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Monthly Archives: May 2012

How Can I Refinance If My Credit Score Is Low?

According to the Mortgage Bankers Association (MBA), mortgage refinance applications are up 4.36 percent in the last month. This is good news because even though last week's average was down, generally, the four-week averages are considered to be more indicative of mortgage activity, given the volatile nature of week-to-week changes.

Still despite these favorable numbers, many more borrowers were unable to refinance due to their low credit scores that were destroyed during the recession, but it's not just those with a long track record of borrowing woes who may require credit repair mediation to solve their debt problems.

Senate Subcommittee Hears Testimony On HARP Successes

The expansion of the mortgage refinance process to more consumers is an idea that is not without its supporters on Capitol Hill and throughout the housing industry.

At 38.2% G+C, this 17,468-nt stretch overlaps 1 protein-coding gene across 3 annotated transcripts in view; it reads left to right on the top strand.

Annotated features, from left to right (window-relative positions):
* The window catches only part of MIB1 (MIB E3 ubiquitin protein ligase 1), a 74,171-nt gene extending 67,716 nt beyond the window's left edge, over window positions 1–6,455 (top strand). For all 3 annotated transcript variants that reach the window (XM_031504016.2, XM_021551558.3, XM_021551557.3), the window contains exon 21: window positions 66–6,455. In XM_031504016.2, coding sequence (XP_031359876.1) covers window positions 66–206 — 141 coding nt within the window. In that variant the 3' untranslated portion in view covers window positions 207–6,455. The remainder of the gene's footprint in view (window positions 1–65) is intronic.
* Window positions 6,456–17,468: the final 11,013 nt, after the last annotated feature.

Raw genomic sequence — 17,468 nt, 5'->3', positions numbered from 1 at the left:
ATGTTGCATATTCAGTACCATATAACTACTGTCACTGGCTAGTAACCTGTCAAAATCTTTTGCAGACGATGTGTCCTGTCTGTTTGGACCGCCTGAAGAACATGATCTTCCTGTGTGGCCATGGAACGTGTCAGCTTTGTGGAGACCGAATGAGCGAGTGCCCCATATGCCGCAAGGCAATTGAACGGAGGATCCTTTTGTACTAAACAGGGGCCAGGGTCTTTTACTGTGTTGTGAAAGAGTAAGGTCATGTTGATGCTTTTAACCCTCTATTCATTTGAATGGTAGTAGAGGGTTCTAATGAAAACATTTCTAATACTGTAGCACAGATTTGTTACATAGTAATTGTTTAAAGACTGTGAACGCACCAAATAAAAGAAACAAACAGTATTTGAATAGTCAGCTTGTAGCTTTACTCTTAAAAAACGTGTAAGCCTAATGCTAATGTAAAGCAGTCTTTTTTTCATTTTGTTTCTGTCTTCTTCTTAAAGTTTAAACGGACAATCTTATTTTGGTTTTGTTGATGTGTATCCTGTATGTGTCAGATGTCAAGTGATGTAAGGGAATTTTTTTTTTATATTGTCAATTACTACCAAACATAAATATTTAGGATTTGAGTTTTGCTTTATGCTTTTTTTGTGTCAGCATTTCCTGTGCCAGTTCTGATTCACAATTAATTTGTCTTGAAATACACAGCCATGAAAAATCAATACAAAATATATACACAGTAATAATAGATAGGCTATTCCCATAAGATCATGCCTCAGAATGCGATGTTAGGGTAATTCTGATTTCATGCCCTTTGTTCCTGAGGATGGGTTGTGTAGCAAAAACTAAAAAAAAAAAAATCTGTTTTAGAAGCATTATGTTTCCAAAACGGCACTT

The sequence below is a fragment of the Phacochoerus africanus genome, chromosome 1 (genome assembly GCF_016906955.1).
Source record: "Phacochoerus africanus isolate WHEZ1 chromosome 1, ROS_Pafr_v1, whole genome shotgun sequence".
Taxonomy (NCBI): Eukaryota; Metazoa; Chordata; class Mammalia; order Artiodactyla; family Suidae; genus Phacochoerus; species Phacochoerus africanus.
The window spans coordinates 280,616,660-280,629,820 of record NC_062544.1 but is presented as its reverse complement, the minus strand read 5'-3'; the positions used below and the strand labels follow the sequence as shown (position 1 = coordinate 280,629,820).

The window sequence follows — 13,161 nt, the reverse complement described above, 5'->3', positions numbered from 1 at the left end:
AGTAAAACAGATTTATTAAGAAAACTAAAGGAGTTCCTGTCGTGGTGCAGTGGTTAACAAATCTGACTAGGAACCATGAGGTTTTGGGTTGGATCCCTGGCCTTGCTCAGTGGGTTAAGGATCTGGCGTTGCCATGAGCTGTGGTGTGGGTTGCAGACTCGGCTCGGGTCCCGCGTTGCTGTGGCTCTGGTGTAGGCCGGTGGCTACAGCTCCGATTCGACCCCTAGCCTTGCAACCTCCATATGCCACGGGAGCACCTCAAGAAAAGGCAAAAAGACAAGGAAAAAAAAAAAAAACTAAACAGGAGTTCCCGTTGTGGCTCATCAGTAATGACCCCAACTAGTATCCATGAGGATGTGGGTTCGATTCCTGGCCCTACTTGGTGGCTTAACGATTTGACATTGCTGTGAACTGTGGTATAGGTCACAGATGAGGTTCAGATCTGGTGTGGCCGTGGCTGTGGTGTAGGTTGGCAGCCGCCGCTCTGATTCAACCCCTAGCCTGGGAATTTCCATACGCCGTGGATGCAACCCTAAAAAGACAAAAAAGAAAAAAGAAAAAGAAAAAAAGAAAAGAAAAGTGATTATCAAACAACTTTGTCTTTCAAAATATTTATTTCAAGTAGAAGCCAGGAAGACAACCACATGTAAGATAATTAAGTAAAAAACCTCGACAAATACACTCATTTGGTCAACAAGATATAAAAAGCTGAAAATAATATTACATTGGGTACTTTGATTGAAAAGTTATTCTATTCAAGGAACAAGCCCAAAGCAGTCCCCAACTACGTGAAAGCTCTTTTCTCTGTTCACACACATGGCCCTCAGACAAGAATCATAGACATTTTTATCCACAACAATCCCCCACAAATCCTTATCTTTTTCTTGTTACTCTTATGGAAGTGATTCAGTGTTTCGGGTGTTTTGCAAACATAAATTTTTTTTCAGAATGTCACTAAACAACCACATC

On Thursday, May 24, housing experts testified before the Senate's Banking, Housing and Urban Affairs Committee, with a general theme being that the government should alter the Home Affordable Refinance Program (HARP) to allow more homeowners to refinance. Four experts, including National Association of Realtors president Moe Veissi and Moody's Analytics chief economist Mark Zandi, shared their thoughts on the matter.

Expensive Custom Properties Appear To Be On The Rebound

Is it possible that the McMansion - a symbol of the housing boom in the 2000s - could be making a comeback in American suburbs after falling in popularity in recent years?